Press Release

Maine Med nurses vote overwhelmingly to ratify first union contract

Picket line of nurses outside Maine Medical Center

Registered nurses at Maine Medical Center in Portland, Maine, ratified their first-ever union contract that they say will provide patient care protections and strong standards to improve retention and recruitment, announced Maine State Nurses Association/National Nurses Organizing Committee (MSNA/NNOC) today. Voting on the three-year agreement took place Wednesday and Thursday, Sept. 21 and 22.

Maine Med nurses first voted to unionize in April of 2021 and then voted to re-certify their union in August of this year.

“We feel the imperative of history in our vote,” said Michele Flaherty, bargaining team member and pediatric ICU registered nurse. “We stand in a long line of Maine Med nurses who have fought for their union over the past half a century. Nurses’ first attempt to unionize at Maine Med was in 1976.”

“We are overjoyed with how our coworkers have rallied around this contract,” said Emily Wilder, bargaining team member and cardiac ICU nurse. “We have made tremendous gains in patient safety protections and workplace improvements and have won raises that will really help us recruit and retain the nurses needed to care for our community. It’s no surprise that a commanding majority of Maine Med nurses voted to approve our first union agreement.”

MSNA President Cokie Giles, RN, welcomed Maine Med nurses into the union. “So many Maine nurses have trained and worked at Maine Med over the years, including myself,” said Giles. “These new union members are a true beacon of hope to nurses across our state who want to have the strong, united voice that they can have through being a part of our union.”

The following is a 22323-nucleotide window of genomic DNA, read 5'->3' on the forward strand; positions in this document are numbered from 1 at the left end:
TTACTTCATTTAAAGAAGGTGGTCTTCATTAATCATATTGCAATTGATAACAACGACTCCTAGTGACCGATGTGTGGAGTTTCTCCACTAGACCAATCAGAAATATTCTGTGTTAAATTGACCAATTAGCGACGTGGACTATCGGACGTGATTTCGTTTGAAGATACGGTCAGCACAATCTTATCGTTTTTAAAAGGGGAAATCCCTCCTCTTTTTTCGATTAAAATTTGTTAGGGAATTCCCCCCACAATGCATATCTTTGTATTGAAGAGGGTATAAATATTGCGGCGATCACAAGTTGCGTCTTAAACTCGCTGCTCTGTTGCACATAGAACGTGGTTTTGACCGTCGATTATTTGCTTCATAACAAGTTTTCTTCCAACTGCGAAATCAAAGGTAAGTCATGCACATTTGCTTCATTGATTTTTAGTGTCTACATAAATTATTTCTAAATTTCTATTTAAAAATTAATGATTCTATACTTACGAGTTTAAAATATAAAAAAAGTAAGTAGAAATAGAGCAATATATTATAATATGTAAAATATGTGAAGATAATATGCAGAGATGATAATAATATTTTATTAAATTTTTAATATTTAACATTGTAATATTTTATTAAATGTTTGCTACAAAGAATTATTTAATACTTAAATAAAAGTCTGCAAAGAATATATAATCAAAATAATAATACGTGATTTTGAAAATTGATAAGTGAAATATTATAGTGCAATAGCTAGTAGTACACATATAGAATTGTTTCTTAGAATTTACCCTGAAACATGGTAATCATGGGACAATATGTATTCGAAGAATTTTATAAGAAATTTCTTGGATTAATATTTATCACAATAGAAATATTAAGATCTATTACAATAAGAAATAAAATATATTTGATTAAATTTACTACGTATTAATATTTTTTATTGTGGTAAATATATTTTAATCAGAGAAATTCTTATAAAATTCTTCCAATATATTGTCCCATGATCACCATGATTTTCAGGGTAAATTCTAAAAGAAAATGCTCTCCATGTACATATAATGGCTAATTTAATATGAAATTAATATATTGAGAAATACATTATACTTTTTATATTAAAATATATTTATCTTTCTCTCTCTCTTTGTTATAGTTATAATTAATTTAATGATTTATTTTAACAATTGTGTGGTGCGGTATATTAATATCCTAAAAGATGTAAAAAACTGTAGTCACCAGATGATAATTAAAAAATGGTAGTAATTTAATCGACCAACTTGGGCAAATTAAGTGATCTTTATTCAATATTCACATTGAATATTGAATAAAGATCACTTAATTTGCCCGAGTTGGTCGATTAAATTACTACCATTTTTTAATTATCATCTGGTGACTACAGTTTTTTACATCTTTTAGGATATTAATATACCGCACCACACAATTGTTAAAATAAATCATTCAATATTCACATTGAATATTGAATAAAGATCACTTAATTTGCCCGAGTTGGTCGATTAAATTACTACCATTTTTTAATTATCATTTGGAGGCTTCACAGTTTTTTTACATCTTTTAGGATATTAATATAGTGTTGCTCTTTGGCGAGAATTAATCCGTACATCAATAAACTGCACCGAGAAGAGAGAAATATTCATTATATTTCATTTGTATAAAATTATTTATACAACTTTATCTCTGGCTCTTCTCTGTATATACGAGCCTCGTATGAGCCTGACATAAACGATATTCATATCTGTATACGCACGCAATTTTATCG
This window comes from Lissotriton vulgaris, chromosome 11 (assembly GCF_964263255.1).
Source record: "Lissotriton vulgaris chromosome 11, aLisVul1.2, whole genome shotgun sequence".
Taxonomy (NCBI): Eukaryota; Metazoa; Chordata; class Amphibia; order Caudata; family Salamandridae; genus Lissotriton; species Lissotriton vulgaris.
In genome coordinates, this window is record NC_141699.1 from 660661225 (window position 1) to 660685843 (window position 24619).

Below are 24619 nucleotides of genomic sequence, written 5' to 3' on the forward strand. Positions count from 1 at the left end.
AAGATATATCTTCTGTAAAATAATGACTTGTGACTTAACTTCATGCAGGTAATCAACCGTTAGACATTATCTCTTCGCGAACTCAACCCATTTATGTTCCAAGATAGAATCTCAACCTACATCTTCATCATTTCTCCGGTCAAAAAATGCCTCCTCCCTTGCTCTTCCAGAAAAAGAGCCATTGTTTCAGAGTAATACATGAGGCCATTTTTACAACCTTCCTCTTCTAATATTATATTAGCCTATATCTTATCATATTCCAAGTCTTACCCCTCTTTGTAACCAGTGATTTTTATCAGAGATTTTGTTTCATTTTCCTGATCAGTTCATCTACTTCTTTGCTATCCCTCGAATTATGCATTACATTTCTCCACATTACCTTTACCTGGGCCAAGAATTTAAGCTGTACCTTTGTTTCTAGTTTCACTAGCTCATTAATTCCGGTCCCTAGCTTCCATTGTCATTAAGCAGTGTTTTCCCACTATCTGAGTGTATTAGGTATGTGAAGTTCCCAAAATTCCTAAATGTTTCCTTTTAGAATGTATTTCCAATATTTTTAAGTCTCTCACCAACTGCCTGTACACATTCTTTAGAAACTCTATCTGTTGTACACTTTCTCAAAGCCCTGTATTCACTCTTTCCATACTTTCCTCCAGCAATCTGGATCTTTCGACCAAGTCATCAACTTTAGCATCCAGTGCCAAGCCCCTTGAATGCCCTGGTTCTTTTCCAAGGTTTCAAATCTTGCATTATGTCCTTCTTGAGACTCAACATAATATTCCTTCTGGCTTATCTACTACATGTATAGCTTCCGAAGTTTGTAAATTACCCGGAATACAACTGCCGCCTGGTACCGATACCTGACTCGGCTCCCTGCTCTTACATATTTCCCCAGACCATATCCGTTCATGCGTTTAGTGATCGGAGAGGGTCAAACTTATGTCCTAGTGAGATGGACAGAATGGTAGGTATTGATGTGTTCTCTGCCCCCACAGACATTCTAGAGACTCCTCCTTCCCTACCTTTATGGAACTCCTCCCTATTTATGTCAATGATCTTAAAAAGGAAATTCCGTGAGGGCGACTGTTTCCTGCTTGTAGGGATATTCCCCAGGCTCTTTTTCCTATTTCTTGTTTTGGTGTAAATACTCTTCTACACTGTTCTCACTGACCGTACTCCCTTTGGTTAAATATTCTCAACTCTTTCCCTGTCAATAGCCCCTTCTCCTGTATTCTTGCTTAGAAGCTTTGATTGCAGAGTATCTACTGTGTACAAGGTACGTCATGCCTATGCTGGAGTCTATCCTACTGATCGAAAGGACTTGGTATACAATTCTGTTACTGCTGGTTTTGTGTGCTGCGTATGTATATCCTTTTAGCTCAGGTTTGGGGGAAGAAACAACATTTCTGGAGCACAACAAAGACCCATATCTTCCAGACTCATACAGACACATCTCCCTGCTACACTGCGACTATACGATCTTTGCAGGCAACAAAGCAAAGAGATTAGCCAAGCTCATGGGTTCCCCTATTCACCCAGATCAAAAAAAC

Nurses began bargaining this contract in August of 2021.

Highlights of the three-year agreement include:

  • Patient care protections, including the formation of a Professional Practice Committee comprising union RNs to review patient care conditions and make recommendations for improvement at the hospital, and a separate staffing committee with equal participation of union nurses and management to review hospital staffing levels, with approval by the committee for any changes in staffing patterns.
  • Safe staffing: Ending the practice of mandatory rotating shifts, where nurses are forced to work day shift on some weeks and then night shifts other weeks.
  • Providing minimum orientation times for newly graduated nurses.
  • Guaranteed breaks and mealtimes
  • Protections against unsafe floating. Floating is a management practice where nurses are reassigned to units of the hospital where they do not normally work. The contract includes language that establishes floating procedures and prevents nurses from being assigned to units for which they have not established expertise or competency.
  • Diversity, equity, and inclusion: Nurses bargained for and won two seats for union nurses on Maine Med's standing Diversity, Equity, and Inclusion (DEI) Committee. These bedside nurses will bring their critically important insights to the DEI committee while representing the interests of their patients, their coworkers, and their union.
  • Economic gains to help retain and recruit experienced nurses: 15 percent across-the-board wage increases over three years, beginning with 7 percent in the first year of the agreement.

The Maine State Nurses Association represents 2,000 nurses at Maine Medical Center.

MSNA, the union for nurses in Maine, is affiliated with the National Nurses Organizing Committee and National Nurses United, the largest and fastest-growing labor union of registered nurses in the United States with more than 175,000 members nationwide.